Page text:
Here I am enjoying the Scottish countryside. Scotland is beautiful and has many hills and mountains, but they are not as high as ours in Nepal.
854 Suraj with graduation gown and mortar board
Look at my picture here in my academic gown (graduation gown) and the mortar board (academic head covering) on my head. This indicates that I have received my university degree.
I am so happy to have achieved that, after so many years of study. But as you can see, it is possible. Just work hard and never give up. You are as clever as everybody else in the world.
Some of you may be poor. But that does not mean that you can not study and succeed. You are as good as everybody else. So keep working and studying, as I did.
There is an English proverb: "God helps those who help themselves". So do work hard, and Ishvara and Saraswati and Laksmi Devi will help you in your life.
I know that you are having your exams right now. My heart is with you, and I hope you all will do well, so that you can be happy, and your parents and teachers can be proud of you.
Let me think back a little about my career so far, even though I am still really at the beginning of my adult life.
I am so grateful to the school where I learnt the first letters of the alphabet. The school where I started doing athletics. All the knowledge I have today is possible only because of the school where I learnt to count, to add, to subtract, to multiply and to divide.
I am so grateful to my parents who made me go to one school after another and to the teachers who taught me there.
Whenever I make a plan I remember the school that lies at the top of the hill, the school that plays hide and seek with Mount Manasalu in the clouds.
420 Shree Jyoti Surya Secondary School, Palkhu
425 Mount Manasalu
Shree Maikot Secondary School - new status
Dear Brothers and Sisters, I am so glad to hear that your school is now a secondary school.
Some years ago your elder brothers and sisters, when they had completed class 5 at Maikot, had to continue their studies at Surya Jyoti in Palkhu. In the morning they had to walk down the hill to Surya Jyoti. In the evening they had to climb back up the hill and then probably go to the fields to bring grass for the cattle, or help Mother carry the water.
This reminds me of a funny English song (nursery rhyme, i.e. a song for children). Perhaps you have learnt it in your English class.
Oh, The grand old Duke of York,
He had ten thousand men;
He marched them up to the top of the hill,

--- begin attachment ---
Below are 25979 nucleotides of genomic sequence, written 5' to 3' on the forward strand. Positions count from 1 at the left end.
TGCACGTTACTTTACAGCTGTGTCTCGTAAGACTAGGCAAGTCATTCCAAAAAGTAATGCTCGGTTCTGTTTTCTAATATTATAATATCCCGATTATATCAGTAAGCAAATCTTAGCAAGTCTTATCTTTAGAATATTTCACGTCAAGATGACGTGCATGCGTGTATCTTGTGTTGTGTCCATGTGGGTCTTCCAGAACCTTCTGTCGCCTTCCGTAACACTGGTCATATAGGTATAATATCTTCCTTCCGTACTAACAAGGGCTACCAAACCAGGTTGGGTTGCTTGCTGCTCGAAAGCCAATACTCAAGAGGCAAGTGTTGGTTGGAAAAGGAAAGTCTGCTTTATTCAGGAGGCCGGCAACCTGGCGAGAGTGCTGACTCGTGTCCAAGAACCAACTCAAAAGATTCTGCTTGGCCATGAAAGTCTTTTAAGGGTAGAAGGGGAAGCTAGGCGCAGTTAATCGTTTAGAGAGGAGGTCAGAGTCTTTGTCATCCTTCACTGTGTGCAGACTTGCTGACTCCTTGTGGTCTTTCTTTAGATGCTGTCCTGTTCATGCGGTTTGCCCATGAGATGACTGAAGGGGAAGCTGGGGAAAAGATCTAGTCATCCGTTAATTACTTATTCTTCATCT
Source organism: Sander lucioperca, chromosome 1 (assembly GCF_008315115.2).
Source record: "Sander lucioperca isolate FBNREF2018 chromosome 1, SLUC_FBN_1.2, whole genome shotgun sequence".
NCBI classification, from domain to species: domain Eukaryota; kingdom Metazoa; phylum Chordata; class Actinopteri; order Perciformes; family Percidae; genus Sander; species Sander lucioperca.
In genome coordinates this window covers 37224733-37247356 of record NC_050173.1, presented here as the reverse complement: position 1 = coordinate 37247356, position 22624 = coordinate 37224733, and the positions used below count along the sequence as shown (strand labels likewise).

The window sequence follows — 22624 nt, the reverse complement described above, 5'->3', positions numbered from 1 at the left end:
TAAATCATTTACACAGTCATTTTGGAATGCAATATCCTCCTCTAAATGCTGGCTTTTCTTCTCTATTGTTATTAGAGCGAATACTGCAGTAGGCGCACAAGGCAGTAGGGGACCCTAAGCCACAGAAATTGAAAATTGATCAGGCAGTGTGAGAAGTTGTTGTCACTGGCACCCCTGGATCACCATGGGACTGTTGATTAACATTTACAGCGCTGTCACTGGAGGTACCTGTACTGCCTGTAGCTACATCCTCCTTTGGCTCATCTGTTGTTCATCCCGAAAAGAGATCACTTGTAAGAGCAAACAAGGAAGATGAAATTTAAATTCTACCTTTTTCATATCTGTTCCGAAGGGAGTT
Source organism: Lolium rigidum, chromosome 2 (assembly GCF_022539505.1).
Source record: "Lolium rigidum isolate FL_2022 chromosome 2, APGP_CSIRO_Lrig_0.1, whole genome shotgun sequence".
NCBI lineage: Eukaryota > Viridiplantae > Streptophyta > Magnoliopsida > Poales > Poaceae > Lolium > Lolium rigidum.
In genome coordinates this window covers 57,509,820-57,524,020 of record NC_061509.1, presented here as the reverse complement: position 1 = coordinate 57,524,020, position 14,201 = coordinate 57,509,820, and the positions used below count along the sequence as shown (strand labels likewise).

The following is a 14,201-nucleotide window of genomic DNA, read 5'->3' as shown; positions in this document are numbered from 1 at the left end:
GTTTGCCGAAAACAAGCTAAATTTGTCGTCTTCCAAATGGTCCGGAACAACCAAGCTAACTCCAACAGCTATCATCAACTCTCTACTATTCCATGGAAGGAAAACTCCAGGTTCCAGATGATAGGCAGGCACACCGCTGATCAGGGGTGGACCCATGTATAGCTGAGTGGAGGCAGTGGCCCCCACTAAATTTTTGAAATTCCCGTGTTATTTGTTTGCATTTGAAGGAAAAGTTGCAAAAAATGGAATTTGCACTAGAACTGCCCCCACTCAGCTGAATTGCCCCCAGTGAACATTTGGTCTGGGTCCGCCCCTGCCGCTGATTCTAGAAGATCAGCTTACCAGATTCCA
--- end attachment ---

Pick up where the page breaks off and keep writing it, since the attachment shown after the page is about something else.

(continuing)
And he marched them down again.
And when they were up, they were up,
And when they were down, they were down,
And when they were only half-way up,
They were neither up nor down.
I give you some links where you can hear it sung as a Youtube video. If your teacher can download it for you on the memory stick and play if for you on your new laptop, you can sing it when you are climbing up or climbing down any hill in Maikot, or even in Palkhu. Make it your 'National Anthem' for the English class. Imagine the Grand Old Duke of York teaching you English, as if you were Gorkha soldiers. :-)
Link 1 | Link 2 | Link 3 | Link 4 | Link 5 | Link 6 | Link 7 | Link 8
If you mention my name at home, you may discover that some of your brothers and sisters are my friends.
Now can be so happy that you have a school in your own village. You will have more time for doing homework and helping your parents and you will also have some time for playing every day! :-)
Never, never, never give up
You know one thing? We Gorkhas are the race that never gives up! I want you to dream a big dream and never give up!!
When I was a little boy of 6, I used to see the planes that passed over our mountains and thought: 'I would like to fly to London one day to see my cousin'. And see! I have done that!
Don't worry if you don't have money.
Don't worry if you aren't good at mathematics.
Don't worry if you are poor at English: you can study to make your English better. Your teachers, and soon friends all over the world, will help you to make your English perfect.
You will practise your mathematics and become better at it. Older children can help you.
Always help each other. Together we are stronger.
All you need is courage like our forefathers who fought against guns with their khukuris (famous curved Nepali knives).
We don't need to study in private schools to become lawyers, politicians, doctors, engineers or other 'big' people.
All you need is a dream. Then follow that dream, even if you may have to give up something you like.
I can remember that once I sold an egg-laying hen to buy my first calculator. As a result I no longer could have omelette for breakfast.
Let me tell you a little poem which my lecturer (teacher) in Chitwan gave us. I have never forgotten it.
Hold fast to your dreams:
If dreams die,
Life is a broken-winged bird
that cannot fly.
Hold fast to your dreams;
If dreams go,
Life is a barren land
covered with snow.
Do you like it? Think about it every day.
I believe that one day you will reach the stars. You will kiss the first ray of dawn and make our Manasalu Himal proud of you!
Now, I wave you good-bye. I say a big Namaste to all of you and your parents and teachers.